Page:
Moors (Lat. Mauri; Sp. Moros; Dutch, Moors), the people of Mauritania or Morocco and adjoining parts. The Arabs who conquered Mauritania in the 7th century converted to Mohammedanism the native population, who in Europe were still called Moors, though in their own language they called themselves Berbers, while by the Arabs they were termed Moghrebin, "men of the west." Arabic manners and customs, and in a corrupt form the Arabic language, soon prevailed in the country, the Arab conquerors freely amalgamating with their converts, who far exceeded them in numbers. In 711 an army drawn from this mixed population crossed the straits at Gibraltar, so named from their Arab leader, and began the conquest of the Spanish peninsula. The Spaniards and Portuguese called these invaders Moors because they came from Mauritania, and the term Moors with them soon became synonymous with Mohammedans or Moslems, as the invaders designated themselves. The Spanish writers subsequently applied the term to all the Mohammedans of northern Africa; and when, at the close of the 15th century, the Portuguese made their way around the cape of Good Hope and encountered the Arabs on the coasts of E. Africa and of S. Asia, they still called them Moors. Even the Turks, who in race, language, and everything but religion, were foreign and alien to both Moors and Arabs, were sometimes loosely spoken of as Moors by the Spanish historians.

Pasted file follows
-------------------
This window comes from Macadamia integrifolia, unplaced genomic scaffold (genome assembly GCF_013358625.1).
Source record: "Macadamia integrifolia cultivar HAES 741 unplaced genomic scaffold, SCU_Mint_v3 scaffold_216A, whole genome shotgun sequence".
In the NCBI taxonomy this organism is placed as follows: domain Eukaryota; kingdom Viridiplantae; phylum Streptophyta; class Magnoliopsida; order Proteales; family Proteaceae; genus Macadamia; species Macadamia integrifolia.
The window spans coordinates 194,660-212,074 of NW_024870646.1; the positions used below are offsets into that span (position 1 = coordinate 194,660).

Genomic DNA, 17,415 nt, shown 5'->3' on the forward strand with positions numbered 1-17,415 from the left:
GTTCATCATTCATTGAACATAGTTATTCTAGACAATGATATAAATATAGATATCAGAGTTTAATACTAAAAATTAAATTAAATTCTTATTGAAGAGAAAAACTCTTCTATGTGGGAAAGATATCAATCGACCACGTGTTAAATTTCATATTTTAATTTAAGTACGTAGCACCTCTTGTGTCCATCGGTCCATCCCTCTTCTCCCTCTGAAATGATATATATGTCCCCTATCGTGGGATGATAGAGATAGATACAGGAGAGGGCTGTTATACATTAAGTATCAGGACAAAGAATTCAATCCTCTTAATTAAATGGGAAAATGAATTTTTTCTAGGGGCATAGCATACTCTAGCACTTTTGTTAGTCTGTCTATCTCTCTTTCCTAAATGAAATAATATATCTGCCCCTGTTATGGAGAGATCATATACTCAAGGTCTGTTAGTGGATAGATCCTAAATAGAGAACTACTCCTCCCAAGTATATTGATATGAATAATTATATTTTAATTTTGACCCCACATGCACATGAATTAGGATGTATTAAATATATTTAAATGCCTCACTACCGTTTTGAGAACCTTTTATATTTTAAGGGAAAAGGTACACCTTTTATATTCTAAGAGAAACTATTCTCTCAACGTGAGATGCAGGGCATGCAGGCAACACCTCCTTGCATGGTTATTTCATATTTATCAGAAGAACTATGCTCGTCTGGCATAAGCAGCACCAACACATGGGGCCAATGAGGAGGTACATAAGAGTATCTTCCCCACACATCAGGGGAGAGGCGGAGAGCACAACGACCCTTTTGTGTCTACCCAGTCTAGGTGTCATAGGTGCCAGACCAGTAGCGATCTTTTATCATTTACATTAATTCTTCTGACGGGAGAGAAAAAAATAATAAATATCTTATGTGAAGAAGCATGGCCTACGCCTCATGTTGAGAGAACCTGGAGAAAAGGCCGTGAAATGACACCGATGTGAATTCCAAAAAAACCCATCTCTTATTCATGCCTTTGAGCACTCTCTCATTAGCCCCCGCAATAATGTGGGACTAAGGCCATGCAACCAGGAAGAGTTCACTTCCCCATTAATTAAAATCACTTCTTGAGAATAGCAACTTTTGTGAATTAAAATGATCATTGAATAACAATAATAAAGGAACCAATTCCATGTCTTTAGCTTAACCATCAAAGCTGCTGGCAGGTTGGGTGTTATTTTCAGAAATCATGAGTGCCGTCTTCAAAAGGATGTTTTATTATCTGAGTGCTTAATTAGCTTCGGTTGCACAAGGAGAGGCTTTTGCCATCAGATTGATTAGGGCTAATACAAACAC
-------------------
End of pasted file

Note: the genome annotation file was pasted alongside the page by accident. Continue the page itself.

In 1246 Mohammed ibn Alahmar, king of Granada, became vassal of Ferdinand III. Of Castile, and from this time the Moorish rule declined in Spain, until it received its death blow from Ferdinand the Catholic, who in 1492 raised the cross on the walls of Granada. After this event many of the Moors emigrated to northern Africa, where they were inhospitably received by the Arabs, but found a home in the coast cities. The remnant in Spain, named Moriscoes, were subjected to a bloody persecution by Philip II., and were finally and completely expelled from Spain by Philip III. in 1609. (See Spain).